"Darwin was unable to build on this foundation but rather started from the fundamental question that Lyell bequeathed to him, namely, how do new species originate? Although Lyell appealed to "intermediate" causes as the source of the new species, THE PROCESS WAS NEVERTHELESS A FORM OF SPECIAL CREATION. [Capitalization mine] 'Species may have been created in succession at such times and at such places as to enable them to multiply and endure for an appointed period and occupy an appointed space on the globe' (Lyell 1835, 3:99-100). For Lyell, each creation was a carefully planned event. The reason why Lyell, like Henslow, Sedgwick, and all the others of Darwin's scientific friends and correspondents in the middle of the 1830s, accepted the unalterable constancy of species was ultimately a philosophical one. The constancy of species--that is the inability of a species, once created, to change--was the one piece of the old dogma of a created world that remained inviolate after the concepts of the recency and constancy of the physical world had been abandoned.
"No genuine and testable theory of evolution could develop until the possibility was recognized that species have the capacity to change, to become transformed into new species, and multiply into several species. FOR DARWIN TO ACCEPT THIS POSSIBILITY REQUIRED A FUNDAMENTAL BREAK WITH LYELL'S THINKING..." [Capitalization mine] (Mayr, One Long Arguement, Harvard University Press, 1991, p. 17-18)
In other words, for Darwin to formulate his theories, he had to reject the belief in the work of a creator in the creation of species. Can any one who claims to be a follower of Jesus Christ explain to me how the truth of man's origins could not be discovered without the rejection of an Intelligent Designer and that now we can reconcile Biblical creation with a theory thats development depended upon a rejection of God as creator? Darwin himself worked out the implications of his theory:
"Considering how fiercely I have been attacked by the orthodox it seems ludicrous that I once intended to be a clergyman...I gradually came to disbelieve in Christianity as a divine revelation. This belief crept over me at a very slow rate, but was at last complete...The voyage of the Beagle has been by far the most important event in my life and has determined my whole career..." (From H. James Bix's introduction to Darwin's "Descent of Man.") If the development of Evolution required a rejection of God as creator, why does Keller think it strange that Christians should consider Biblical faith and evolution mutually exclusive?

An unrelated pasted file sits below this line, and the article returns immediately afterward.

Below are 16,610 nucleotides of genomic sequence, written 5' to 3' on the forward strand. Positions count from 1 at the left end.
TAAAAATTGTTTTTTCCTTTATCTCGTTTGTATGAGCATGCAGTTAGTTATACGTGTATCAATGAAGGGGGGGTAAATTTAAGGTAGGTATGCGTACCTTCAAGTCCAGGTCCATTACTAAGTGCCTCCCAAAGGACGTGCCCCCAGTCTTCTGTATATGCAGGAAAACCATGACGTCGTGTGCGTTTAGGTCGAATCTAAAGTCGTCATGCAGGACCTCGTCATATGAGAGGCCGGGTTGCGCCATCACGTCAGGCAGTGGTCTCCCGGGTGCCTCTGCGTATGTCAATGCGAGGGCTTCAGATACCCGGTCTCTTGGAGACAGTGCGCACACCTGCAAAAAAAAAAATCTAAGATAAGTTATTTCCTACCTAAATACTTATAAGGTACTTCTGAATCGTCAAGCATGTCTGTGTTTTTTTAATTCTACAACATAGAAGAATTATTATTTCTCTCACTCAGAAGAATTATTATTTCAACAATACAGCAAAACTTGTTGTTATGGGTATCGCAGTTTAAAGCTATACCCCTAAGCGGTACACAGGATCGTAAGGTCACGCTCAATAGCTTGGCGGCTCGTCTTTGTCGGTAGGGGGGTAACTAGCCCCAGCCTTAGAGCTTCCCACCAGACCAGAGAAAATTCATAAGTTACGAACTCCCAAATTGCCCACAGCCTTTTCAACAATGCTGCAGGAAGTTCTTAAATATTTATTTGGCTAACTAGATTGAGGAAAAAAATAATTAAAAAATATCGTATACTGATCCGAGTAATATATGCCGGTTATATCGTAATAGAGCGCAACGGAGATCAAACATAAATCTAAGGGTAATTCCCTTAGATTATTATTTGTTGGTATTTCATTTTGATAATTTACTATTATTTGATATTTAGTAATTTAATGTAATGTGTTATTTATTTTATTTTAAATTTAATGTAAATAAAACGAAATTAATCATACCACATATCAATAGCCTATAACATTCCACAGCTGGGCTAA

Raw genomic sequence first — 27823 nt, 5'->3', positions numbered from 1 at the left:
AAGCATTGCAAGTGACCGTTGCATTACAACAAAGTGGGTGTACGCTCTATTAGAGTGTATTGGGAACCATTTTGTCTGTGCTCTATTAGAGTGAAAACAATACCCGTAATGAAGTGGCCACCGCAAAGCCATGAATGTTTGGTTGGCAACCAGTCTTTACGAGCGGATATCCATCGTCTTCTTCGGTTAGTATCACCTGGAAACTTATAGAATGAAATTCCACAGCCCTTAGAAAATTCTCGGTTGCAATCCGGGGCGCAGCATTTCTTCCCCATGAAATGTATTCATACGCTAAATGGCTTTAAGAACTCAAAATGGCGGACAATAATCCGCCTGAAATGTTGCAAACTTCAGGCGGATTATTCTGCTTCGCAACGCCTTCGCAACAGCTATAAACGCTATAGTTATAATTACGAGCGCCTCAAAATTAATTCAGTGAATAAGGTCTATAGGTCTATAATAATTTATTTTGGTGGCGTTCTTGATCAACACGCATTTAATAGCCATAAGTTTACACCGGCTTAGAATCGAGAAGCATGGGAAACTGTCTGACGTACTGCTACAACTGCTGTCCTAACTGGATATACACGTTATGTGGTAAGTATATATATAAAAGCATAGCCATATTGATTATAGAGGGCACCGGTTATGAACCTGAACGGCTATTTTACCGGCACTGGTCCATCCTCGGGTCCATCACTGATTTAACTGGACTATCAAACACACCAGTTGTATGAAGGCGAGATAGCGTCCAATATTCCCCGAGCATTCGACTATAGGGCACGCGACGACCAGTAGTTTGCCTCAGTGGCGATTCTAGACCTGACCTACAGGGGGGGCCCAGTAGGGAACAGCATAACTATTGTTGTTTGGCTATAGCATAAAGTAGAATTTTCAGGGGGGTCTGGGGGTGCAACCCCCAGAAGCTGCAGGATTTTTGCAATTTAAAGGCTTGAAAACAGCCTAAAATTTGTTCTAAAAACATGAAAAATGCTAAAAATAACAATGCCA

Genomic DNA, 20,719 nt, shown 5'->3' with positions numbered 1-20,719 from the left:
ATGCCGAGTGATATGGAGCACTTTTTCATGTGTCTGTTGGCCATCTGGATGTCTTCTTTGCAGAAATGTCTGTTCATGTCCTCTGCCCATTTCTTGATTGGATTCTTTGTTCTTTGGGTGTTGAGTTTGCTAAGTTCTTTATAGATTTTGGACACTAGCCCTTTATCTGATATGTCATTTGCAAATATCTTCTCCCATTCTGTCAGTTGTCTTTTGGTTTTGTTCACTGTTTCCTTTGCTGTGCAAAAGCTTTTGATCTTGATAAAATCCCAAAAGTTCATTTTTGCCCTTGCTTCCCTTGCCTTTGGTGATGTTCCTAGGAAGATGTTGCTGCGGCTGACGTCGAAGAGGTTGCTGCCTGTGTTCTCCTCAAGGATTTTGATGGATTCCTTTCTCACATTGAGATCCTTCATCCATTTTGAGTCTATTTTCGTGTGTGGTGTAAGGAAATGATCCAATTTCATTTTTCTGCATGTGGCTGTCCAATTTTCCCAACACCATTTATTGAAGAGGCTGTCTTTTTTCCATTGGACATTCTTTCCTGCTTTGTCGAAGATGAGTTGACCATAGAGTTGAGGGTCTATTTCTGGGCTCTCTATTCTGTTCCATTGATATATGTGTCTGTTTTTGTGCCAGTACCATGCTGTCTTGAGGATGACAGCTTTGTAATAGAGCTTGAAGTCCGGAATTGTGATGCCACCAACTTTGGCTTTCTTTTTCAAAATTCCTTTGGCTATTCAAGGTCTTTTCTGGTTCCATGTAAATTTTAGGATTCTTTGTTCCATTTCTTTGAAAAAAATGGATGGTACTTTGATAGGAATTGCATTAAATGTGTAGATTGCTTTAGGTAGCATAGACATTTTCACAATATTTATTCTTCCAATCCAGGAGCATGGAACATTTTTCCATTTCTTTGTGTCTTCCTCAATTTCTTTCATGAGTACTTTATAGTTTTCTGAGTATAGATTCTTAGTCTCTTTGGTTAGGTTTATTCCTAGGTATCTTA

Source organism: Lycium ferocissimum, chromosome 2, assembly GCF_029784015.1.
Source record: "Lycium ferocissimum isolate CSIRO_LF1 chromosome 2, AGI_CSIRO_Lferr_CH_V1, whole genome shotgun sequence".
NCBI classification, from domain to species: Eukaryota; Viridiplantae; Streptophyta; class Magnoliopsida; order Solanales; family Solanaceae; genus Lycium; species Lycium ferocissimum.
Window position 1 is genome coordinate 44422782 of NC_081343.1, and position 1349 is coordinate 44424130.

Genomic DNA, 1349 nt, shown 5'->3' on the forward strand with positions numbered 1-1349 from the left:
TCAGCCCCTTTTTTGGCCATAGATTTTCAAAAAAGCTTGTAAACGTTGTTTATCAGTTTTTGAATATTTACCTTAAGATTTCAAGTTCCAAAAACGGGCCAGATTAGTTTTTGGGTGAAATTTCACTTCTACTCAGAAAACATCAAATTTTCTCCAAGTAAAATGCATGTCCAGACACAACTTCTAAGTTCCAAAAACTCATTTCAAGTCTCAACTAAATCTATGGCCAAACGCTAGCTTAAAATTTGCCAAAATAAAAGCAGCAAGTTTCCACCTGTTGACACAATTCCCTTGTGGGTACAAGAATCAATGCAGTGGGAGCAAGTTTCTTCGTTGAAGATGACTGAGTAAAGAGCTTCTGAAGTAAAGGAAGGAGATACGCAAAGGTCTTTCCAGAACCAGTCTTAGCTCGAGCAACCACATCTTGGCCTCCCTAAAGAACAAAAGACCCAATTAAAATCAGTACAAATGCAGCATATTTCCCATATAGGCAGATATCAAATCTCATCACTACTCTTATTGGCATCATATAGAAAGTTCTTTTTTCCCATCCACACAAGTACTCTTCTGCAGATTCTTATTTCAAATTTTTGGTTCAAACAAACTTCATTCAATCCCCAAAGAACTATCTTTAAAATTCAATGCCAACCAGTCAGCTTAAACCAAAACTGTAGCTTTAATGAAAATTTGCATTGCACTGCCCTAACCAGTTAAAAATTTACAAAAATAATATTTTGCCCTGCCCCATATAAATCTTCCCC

New Atheists such as Sam Harris and Richard Dawkins are intolerant of Christian beliefs and would like to remove all religious discourse from the market place of ideas. Yet that in no way excludes the possibility that they have correctly worked out the implications of evolution for Man. Most evolutionists do not adhere to New Atheist rhetoric; in the case of Dawkins most evolutionists do not consider his views and rhetoric to be representative of the scientific community. Many consider his conduct to be harmful to their cause. Yet even most of these who believe Man's origins are in evolution take this belief a step forward to the position that genetics explains everything there is about Man, including Man's belief in God. For example, anthropologists view mankind and religious belief through the prism of evolution. In fact, this view of Man may be the next greatest challenge to faith in God and orthodox Christian belief. And Keller would have Christians who have worked out the same implications of evolution as the New Atheists ignore their own reasoning all for the sake of accepting the importance of evolutionary biological processes?